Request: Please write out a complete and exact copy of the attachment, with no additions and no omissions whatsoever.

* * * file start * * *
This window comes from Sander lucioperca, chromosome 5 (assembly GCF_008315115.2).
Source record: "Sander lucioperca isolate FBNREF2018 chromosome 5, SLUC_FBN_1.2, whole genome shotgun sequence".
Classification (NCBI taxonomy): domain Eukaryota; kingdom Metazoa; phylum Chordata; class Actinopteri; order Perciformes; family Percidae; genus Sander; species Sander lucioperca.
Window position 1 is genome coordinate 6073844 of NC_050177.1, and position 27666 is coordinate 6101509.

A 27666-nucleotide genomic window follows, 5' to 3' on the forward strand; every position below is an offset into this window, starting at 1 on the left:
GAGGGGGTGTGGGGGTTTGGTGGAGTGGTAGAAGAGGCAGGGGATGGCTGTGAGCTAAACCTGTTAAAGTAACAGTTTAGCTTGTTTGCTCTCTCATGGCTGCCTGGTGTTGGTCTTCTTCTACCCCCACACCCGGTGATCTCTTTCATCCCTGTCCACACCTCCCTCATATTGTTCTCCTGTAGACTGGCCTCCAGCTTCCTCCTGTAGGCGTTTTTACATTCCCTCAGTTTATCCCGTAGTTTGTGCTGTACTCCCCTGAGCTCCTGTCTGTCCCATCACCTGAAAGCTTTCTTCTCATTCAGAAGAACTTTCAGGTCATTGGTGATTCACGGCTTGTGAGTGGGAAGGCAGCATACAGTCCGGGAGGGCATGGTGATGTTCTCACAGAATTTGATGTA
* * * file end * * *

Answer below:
This window comes from Sander lucioperca, chromosome 5 (assembly GCF_008315115.2).
Source record: "Sander lucioperca isolate FBNREF2018 chromosome 5, SLUC_FBN_1.2, whole genome shotgun sequence".
Classification (NCBI taxonomy): domain Eukaryota; kingdom Metazoa; phylum Chordata; class Actinopteri; order Perciformes; family Percidae; genus Sander; species Sander lucioperca.
Window position 1 is genome coordinate 6073844 of NC_050177.1, and position 27666 is coordinate 6101509.

A 27666-nucleotide genomic window follows, 5' to 3' on the forward strand; every position below is an offset into this window, starting at 1 on the left:
GAGGGGGTGTGGGGGTTTGGTGGAGTGGTAGAAGAGGCAGGGGATGGCTGTGAGCTAAACCTGTTAAAGTAACAGTTTAGCTTGTTTGCTCTCTCATGGCTGCCTGGTGTTGGTCTTCTTCTACCCCCACACCCGGTGATCTCTTTCATCCCTGTCCACACCTCCCTCATATTGTTCTCCTGTAGACTGGCCTCCAGCTTCCTCCTGTAGGCGTTTTTACATTCCCTCAGTTTATCCCGTAGTTTGTGCTGTACTCCCCTGAGCTCCTGTCTGTCCCATCACCTGAAAGCTTTCTTCTCATTCAGAAGAACTTTCAGGTCATTGGTGATTCACGGCTTGTGAGTGGGAAGGCAGCATACAGTCCGGGAGGGCATGGTGATGTTCTCACAGAATTTGATGTA